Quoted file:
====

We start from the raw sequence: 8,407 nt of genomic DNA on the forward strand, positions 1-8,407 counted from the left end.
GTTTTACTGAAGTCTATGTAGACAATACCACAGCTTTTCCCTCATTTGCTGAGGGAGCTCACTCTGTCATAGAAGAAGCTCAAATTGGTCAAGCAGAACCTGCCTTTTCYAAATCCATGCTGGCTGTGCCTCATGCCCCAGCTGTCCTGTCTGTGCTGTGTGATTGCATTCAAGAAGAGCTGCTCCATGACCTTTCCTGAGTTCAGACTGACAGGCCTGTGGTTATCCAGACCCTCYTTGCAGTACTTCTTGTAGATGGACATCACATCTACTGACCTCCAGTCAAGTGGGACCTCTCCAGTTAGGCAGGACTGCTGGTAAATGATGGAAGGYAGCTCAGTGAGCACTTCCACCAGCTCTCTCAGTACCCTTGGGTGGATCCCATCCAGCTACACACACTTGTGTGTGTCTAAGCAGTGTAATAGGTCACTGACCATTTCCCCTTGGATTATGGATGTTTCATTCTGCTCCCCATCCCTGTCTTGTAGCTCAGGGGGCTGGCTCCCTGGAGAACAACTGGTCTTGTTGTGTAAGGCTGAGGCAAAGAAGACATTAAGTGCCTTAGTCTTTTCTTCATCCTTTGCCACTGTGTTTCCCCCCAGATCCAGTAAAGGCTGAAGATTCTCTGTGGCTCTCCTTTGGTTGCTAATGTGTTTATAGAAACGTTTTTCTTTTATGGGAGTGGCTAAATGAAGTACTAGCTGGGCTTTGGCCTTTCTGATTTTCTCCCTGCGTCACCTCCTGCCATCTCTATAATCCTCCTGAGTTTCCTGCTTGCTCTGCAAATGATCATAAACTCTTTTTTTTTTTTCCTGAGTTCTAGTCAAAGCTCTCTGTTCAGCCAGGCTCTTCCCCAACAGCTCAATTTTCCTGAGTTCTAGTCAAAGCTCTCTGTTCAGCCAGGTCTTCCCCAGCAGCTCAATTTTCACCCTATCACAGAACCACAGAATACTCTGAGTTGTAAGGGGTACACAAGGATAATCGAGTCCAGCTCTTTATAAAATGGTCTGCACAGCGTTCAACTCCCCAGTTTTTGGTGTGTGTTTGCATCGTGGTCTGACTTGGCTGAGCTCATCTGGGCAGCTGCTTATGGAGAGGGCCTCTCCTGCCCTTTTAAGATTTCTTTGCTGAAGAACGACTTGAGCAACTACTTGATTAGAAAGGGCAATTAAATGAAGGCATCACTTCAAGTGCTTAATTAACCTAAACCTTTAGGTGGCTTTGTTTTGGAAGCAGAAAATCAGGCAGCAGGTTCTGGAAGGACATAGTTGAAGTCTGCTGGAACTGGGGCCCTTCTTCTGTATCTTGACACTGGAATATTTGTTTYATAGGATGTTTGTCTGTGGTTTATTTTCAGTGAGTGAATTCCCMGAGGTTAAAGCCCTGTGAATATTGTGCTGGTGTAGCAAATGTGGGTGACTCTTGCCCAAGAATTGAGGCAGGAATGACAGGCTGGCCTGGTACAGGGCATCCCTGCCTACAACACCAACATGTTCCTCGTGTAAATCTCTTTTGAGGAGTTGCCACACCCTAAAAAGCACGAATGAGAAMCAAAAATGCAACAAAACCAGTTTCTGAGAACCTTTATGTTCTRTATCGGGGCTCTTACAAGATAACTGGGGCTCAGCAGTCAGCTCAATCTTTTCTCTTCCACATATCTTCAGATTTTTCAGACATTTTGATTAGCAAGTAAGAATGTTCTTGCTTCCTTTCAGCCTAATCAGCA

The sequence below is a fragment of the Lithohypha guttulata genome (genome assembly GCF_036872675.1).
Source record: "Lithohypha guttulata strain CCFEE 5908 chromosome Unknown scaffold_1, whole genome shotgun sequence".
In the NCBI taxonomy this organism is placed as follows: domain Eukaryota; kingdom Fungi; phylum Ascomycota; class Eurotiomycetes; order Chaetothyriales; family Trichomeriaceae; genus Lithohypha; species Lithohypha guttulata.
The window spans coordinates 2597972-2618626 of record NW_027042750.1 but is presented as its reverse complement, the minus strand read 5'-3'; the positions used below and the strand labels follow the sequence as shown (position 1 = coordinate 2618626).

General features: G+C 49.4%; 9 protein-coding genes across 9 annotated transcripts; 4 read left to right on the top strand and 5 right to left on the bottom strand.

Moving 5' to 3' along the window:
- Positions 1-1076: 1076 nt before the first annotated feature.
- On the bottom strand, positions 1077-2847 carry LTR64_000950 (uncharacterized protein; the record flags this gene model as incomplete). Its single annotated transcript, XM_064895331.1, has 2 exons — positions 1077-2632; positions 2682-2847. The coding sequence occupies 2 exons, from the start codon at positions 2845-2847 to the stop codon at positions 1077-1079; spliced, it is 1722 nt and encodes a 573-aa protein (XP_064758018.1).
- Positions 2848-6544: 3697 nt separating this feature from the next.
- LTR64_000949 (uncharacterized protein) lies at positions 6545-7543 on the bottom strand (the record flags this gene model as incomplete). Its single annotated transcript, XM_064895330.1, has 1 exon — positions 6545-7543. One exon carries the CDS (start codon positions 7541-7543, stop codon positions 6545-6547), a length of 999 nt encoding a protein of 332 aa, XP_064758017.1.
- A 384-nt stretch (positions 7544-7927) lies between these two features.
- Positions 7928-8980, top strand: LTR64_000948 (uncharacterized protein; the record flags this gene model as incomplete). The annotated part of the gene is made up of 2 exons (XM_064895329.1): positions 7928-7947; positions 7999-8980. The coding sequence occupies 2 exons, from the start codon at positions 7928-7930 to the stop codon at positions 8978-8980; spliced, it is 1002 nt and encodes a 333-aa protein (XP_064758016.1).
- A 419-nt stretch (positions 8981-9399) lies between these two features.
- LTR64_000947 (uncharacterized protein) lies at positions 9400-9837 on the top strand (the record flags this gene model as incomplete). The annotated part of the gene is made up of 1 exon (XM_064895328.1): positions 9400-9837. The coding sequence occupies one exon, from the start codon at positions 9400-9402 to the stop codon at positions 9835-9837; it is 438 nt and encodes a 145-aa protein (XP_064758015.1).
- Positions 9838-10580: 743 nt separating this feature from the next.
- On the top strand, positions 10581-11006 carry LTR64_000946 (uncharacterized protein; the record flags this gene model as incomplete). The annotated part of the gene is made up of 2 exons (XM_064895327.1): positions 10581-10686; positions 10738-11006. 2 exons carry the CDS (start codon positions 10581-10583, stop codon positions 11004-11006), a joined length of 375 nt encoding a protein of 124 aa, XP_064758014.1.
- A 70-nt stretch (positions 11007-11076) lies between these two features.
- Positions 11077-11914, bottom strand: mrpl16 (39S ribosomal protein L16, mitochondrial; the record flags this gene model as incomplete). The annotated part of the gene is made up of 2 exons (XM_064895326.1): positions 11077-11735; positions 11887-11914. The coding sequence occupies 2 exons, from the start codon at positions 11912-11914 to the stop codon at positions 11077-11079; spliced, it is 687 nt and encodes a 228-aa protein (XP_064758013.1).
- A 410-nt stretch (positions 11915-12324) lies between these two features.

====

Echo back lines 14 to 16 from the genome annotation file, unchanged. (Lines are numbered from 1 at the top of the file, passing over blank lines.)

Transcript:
- Positions 7928-8980, top strand: LTR64_000948 (uncharacterized protein; the record flags this gene model as incomplete). The annotated part of the gene is made up of 2 exons (XM_064895329.1): positions 7928-7947; positions 7999-8980. The coding sequence occupies 2 exons, from the start codon at positions 7928-7930 to the stop codon at positions 8978-8980; spliced, it is 1002 nt and encodes a 333-aa protein (XP_064758016.1).
- A 419-nt stretch (positions 8981-9399) lies between these two features.
- LTR64_000947 (uncharacterized protein) lies at positions 9400-9837 on the top strand (the record flags this gene model as incomplete). The annotated part of the gene is made up of 1 exon (XM_064895328.1): positions 9400-9837. The coding sequence occupies one exon, from the start codon at positions 9400-9402 to the stop codon at positions 9835-9837; it is 438 nt and encodes a 145-aa protein (XP_064758015.1).